Writings

The bright side of this winter’s big chill: Fewer mosquitoes this summer

Publication: NBC News   Date: January 24, 2013   View Article

As the bitter cold in the northeastern United States keeps even hardy New Hampshire skiers off the slopes, there’s at least one potential upside to the cold snap: fewer mosquitoes come summer, according to an entomologist riding out the cold in upstate New York.

“Most arthropods have the ability to super-cool themselves in order to survive extreme cold winters in the ranges they’ve become adapted to. However, if unusually cold temperatures strike, it could be below their threshold of tolerance,” Cornell University’s Laura Harrington explained via email to NBC News.

Wind passes record in 2012, but stinker feared in 2013

Publication: NBC News   Date: January 23, 2013   View Article

Government incentives pushed newly-installed wind-generating capacity to a new high in 2012, but the outlook for 2013 is grim, according to an industry analyst.

“The year-end numbers are the ones that make the headlines, so last year was a record year,” Amy Grace, a wind analyst at Bloomberg New Energy Finance, told NBC News

Surprising strategy to fight global warming: Cut down on soot

Publication: NBC News   Date: January 17, 2013   View Article

A quick hit way to slow the pace of global warming may be to tackle soot emissions from things such as diesel cars and coal-burning cookstoves, according to a new study that finds the black carbon these devices emit is the second-biggest contributor to global climate change.

All told, soot has about two-thirds the effect on warming as the best-known greenhouse gas, carbon dioxide. The findings push methane, which is emitted by everything from belching cattle to fracking operations, from the No. 2 spot.

Warmest springs on record bring earliest flowers

Publication: NBC News   Date: January 16, 2013   View Article

During the exceptionally warm springs of 2010 and 2012, plants bloomed earlier in the eastern U.S. than they have since the American writer and naturalist Henry David Thoreau started keeping records near Walden Pond in 1852.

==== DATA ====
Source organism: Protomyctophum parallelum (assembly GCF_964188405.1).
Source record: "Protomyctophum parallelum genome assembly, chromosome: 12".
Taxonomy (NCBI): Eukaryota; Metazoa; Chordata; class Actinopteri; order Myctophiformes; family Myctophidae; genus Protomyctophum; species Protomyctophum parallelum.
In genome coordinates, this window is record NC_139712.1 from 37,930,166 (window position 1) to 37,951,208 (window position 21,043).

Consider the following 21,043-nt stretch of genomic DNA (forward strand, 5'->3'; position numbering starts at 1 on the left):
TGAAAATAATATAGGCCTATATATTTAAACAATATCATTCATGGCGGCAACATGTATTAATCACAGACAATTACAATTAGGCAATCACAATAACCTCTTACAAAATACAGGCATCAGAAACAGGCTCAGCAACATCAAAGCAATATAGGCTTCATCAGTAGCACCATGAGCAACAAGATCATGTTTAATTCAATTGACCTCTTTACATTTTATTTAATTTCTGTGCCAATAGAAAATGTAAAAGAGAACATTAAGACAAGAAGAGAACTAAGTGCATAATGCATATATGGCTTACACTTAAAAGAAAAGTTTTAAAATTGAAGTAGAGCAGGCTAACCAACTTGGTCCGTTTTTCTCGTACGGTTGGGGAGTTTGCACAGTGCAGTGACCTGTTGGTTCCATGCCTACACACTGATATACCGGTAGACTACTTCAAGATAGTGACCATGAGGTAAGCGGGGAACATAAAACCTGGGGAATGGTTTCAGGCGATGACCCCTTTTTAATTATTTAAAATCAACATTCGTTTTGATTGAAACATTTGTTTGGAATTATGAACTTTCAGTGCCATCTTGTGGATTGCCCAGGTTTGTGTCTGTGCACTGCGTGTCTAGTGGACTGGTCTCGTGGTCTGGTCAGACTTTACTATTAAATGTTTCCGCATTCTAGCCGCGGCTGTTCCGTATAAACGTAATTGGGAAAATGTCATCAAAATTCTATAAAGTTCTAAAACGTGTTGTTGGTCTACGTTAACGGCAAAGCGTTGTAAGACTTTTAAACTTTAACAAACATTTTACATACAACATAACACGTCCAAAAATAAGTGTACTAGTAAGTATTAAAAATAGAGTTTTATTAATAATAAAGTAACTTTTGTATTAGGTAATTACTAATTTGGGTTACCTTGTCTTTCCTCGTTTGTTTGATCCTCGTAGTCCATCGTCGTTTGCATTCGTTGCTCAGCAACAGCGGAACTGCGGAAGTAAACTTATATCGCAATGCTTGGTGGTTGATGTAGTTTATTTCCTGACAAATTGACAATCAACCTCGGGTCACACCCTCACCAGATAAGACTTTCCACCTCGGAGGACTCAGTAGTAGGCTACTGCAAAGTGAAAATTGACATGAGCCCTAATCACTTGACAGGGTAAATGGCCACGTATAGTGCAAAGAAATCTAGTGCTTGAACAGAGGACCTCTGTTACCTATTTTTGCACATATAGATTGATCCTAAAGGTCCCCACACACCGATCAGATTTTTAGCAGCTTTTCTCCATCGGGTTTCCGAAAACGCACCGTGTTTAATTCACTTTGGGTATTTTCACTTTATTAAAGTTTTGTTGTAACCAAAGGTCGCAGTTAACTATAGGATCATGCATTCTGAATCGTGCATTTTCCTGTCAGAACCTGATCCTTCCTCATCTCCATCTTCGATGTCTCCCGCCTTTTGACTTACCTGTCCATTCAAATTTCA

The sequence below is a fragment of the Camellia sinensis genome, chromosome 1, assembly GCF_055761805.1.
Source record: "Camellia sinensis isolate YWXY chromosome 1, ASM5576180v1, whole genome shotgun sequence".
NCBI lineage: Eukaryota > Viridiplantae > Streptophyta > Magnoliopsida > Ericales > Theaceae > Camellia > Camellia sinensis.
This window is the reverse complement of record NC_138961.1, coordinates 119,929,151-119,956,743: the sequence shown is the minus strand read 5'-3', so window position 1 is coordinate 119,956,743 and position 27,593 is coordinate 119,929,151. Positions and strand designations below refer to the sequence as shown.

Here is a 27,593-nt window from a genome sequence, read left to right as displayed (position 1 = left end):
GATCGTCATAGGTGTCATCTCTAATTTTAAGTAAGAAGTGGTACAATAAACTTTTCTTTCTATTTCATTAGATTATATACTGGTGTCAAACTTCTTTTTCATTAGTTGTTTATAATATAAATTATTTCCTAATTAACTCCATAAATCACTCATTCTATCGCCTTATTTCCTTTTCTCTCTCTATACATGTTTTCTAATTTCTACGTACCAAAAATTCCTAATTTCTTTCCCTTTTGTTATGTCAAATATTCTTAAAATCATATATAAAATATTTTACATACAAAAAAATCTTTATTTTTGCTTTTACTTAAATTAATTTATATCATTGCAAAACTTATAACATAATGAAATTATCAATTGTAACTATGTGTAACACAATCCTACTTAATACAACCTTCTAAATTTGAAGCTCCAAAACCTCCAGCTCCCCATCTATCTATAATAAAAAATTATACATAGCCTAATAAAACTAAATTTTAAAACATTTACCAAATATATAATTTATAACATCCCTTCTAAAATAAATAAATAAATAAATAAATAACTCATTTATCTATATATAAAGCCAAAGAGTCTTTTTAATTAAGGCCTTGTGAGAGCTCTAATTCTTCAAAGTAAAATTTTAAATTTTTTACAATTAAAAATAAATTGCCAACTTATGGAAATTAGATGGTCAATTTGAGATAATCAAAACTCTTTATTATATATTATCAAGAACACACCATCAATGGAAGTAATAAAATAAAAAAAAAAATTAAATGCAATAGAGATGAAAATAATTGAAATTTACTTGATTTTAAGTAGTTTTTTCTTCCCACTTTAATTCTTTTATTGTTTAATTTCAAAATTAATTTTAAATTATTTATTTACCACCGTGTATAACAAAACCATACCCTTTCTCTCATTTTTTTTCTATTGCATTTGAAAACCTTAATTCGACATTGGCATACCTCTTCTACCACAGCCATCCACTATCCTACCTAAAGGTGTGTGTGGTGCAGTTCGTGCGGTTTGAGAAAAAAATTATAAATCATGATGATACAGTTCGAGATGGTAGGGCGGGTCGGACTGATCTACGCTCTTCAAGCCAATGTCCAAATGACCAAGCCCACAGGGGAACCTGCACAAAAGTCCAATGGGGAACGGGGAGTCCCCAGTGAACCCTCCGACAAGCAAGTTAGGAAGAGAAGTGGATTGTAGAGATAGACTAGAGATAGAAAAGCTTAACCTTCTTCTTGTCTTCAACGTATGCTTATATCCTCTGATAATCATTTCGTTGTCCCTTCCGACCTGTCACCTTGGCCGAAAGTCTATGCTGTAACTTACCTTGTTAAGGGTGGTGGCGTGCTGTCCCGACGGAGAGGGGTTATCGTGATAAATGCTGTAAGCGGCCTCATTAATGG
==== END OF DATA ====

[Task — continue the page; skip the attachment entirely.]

Many plants now flower several weeks earlier than they did in the 19th century, a response linked to increasingly warmer springs due to global climate change.

For example, in Massachusetts, plants are flowering 20 days earlier now than they were during Thoreau’s time. In Wisconsin, where data on flowering dates was recorded by environmentalist and writer Aldo Leopold in the 1930s, flowering dates are, on average, 24 days earlier.

Cold snaps linked to plague, civil unrest

Publication: NBC News   Date: January 14, 2013   View Article

Prolonged cold snaps over the past 1,000 years in Eastern Europe coincided with plague outbreaks, civil unrest and declines in human settlement, according to a new study that also finds the region is warmer now than it has been for the past millennium.

“It is not accurate to say that whenever it is cold you have problems, that is not the case, but there is a tendency,” study leader Ulf Buntgen, a paleoclimatologist at the Swiss Federal Research Institute in Zurich, told NBC News.

Climate warming? Snakes are cool with that

Publication: NBC News   Date: January 11, 2013   View Article

Several snake species appear to have enough flexibility in what time of day they hunt in order to survive — and perhaps thrive — on a warming planet, according to a recent study.

The result is “contrary to what I had anticipated,” Patrick Weatherhead, a behavioral ecologist at the University of Illinois, told NBC News.

Material generates power from water vapor

Publication: NBC News   Date: January 10, 2013   View Article

When scientist Mingming Ma interlocked two different polymers in hopes of creating a new type of electrode to stimulate atrophied muscles, he made something more powerful: an artificial muscle, or actuator, that can generate electricity by drawing on water vapor.

“The first time I synthesized this material, I put the film on my hand and I found it was just moving by itself,” the chemical engineer at MIT’s David H. Koch Institute for Integrative Cancer Research told NBC News. “That was very surprising, so I decided to find out why.”

© 2008-2010 Collected Writings By John Roach